1. Chromosomes and Gene Expression
  2. Evolutionary Biology
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A recurrent regulatory change underlying altered expression and Wnt response of the stickleback armor plates gene EDA

  1. Natasha M O'Brown
  2. Brian R Summers
  3. Felicity C Jones
  4. Shannon D Brady
  5. David M Kingsley  Is a corresponding author
  1. Stanford University School of Medicine, United States
  2. General Practice Dentistry, United States
  3. Max Planck Institute for Developmental Biology, Germany
  4. Howard Hughes Medical Institute, Stanford University School of Medicine, United States
Research Article
  • Cited 47
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Cite this article as: eLife 2015;4:e05290 doi: 10.7554/eLife.05290

Abstract

Armor plate changes in sticklebacks are a classic example of repeated adaptive evolution. Previous studies identified ectodysplasin (EDA) gene as the major locus controlling recurrent plate loss in freshwater fish, though the causative DNA alterations were not known. Here we show that freshwater EDA alleles have cis-acting regulatory changes that reduce expression in developing plates and spines. An identical T->G base pair change is found in EDA enhancers of divergent low-plated fish. Recreation of the T->G change in a marine enhancer strongly reduces expression in posterior armor plates. Bead implantation and cell culture experiments show that Wnt signaling strongly activates the marine EDA enhancer, and the freshwater T->G change reduces Wnt responsiveness. Thus parallel evolution of low-plated sticklebacks has occurred through a shared DNA regulatory change, which reduces the sensitivity of an EDA enhancer to Wnt signaling, and alters expression in developing armor plates while preserving expression in other tissues.

Article and author information

Author details

  1. Natasha M O'Brown

    Department of Developmental Biology, Stanford University School of Medicine, Stanford, United States
    Competing interests
    The authors declare that no competing interests exist.
  2. Brian R Summers

    General Practice Dentistry, Albany, United States
    Competing interests
    The authors declare that no competing interests exist.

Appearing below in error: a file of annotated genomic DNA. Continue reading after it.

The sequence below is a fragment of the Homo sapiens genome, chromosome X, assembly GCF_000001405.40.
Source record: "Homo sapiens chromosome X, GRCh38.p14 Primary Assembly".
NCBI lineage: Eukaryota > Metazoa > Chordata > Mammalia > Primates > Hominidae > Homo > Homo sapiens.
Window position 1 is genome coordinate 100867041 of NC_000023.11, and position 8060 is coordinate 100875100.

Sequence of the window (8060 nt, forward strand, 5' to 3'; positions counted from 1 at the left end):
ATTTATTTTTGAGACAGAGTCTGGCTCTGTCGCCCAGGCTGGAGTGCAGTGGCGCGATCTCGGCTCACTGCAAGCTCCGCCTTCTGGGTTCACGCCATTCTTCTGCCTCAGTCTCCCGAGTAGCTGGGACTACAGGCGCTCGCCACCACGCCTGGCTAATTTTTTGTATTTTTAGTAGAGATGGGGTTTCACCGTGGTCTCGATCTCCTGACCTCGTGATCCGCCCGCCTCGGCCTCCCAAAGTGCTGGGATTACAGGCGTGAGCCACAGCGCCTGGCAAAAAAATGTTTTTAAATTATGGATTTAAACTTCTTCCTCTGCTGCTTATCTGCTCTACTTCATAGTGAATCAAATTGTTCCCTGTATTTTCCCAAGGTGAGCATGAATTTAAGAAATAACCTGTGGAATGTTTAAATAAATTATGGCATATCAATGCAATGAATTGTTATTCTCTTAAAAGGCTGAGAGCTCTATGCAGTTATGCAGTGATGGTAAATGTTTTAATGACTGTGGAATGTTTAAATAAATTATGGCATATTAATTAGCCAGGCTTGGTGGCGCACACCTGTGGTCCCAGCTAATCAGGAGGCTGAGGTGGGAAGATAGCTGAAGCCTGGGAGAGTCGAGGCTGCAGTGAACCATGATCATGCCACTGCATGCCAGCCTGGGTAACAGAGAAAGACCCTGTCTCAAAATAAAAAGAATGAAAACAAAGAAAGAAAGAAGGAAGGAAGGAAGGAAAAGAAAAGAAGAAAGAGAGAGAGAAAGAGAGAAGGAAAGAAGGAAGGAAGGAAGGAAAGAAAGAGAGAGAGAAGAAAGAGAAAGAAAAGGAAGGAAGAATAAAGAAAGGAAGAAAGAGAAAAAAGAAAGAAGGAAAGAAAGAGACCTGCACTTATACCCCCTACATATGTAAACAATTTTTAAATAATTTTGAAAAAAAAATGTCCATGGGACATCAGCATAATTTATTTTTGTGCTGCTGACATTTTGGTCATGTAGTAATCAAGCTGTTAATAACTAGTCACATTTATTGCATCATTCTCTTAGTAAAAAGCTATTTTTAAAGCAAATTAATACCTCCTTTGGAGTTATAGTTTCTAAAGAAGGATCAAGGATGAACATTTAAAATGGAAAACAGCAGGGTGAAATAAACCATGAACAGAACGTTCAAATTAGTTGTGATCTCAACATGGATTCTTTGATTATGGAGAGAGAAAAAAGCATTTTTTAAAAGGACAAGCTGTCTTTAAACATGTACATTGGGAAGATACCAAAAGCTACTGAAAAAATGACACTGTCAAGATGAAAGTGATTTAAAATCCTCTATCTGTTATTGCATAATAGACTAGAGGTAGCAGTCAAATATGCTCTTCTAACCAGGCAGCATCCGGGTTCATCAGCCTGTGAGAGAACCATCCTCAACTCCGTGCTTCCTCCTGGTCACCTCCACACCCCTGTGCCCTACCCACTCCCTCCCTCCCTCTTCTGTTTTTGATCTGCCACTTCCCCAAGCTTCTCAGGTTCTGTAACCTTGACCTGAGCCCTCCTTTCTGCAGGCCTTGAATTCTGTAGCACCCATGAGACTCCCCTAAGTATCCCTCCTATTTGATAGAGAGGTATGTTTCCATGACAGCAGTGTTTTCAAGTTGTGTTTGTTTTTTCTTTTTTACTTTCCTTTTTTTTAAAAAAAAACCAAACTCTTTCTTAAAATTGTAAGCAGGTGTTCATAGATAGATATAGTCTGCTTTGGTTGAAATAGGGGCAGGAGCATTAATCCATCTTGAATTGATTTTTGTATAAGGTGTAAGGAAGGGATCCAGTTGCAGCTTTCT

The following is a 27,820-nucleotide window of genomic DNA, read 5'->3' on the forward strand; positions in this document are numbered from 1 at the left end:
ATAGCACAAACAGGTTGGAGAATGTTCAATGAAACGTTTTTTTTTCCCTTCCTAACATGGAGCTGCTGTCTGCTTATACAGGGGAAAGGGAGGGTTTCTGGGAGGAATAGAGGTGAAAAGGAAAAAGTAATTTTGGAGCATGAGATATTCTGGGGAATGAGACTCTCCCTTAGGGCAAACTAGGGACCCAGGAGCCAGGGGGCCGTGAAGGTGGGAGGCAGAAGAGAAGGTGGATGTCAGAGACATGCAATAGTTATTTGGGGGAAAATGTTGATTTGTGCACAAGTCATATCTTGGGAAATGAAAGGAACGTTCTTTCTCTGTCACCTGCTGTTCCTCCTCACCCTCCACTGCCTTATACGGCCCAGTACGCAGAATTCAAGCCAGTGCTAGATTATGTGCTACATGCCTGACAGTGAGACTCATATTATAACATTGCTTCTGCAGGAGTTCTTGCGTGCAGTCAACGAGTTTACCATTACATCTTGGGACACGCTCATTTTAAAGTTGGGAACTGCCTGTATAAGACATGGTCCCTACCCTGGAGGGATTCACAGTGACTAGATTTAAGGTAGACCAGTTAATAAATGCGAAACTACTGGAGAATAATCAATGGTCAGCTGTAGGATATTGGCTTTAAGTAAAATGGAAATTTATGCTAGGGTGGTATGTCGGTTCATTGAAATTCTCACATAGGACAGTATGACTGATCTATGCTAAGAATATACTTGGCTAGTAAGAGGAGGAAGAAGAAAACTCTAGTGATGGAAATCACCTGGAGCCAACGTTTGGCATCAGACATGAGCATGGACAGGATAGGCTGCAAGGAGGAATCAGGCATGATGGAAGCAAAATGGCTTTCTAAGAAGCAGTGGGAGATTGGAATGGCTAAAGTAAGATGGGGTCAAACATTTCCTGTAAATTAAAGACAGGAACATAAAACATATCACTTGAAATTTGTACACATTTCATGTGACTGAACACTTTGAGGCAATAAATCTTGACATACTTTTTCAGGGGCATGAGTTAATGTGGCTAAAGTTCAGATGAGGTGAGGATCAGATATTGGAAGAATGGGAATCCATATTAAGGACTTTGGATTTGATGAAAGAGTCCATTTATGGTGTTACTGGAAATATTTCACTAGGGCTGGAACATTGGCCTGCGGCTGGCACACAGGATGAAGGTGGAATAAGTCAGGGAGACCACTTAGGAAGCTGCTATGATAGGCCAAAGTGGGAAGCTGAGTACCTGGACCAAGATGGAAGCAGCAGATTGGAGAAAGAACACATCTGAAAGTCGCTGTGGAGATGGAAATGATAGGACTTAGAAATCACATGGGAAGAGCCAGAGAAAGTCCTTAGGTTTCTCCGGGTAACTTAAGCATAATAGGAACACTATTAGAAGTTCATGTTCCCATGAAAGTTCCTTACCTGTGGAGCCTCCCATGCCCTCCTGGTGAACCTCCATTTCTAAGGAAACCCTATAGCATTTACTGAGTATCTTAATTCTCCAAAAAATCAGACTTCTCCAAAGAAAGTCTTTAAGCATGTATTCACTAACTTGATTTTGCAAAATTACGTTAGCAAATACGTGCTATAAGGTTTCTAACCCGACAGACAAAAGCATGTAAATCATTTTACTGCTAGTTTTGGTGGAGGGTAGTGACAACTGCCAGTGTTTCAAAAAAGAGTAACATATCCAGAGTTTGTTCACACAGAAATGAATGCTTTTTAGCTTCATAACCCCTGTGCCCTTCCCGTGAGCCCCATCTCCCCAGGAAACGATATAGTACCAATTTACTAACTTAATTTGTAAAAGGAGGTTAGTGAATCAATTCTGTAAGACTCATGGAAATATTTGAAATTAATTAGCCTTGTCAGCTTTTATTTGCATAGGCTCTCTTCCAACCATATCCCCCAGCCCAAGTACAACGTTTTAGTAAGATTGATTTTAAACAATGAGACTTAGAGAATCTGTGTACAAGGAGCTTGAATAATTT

3. Felicity C Jones

    Friedrich Miescher Laboratory, Max Planck Institute for Developmental Biology, Tuebingen, Germany
    Competing interests
    The authors declare that no competing interests exist.
  4. Shannon D Brady

    Department of Developmental Biology, Howard Hughes Medical Institute, Stanford University School of Medicine, Stanford, United States
    Competing interests
    The authors declare that no competing interests exist.
  5. David M Kingsley

    Department of Developmental Biology, Howard Hughes Medical Institute, Stanford University School of Medicine, Stanford, United States
    For correspondence
    kingsley@stanford.edu
    Competing interests
    The authors declare that no competing interests exist.

Ethics

Animal experimentation: This study was performed in accordance with the recommendations in the Guide for the Care and Use of Laboratory Animals of the National Institutes of Health. All of the animals were handled according to approved institutional animal care and use committee (IACUC) protocols (#13834) of Stanford University, in animal facilities accredited by the Association for Assessment and Accreditation of Laboratory Animal Care International (AAALAC).

Reviewing Editor

  1. Robb Krumlauf, Stowers Institute for Medical Research, United States

Publication history

  1. Received: October 23, 2014
  2. Accepted: January 26, 2015
  3. Accepted Manuscript published: January 28, 2015 (version 1)
  4. Version of Record published: February 17, 2015 (version 2)

Copyright

© 2015, O'Brown et al.

This article is distributed under the terms of the Creative Commons Attribution License permitting unrestricted use and redistribution provided that the original author and source are credited.

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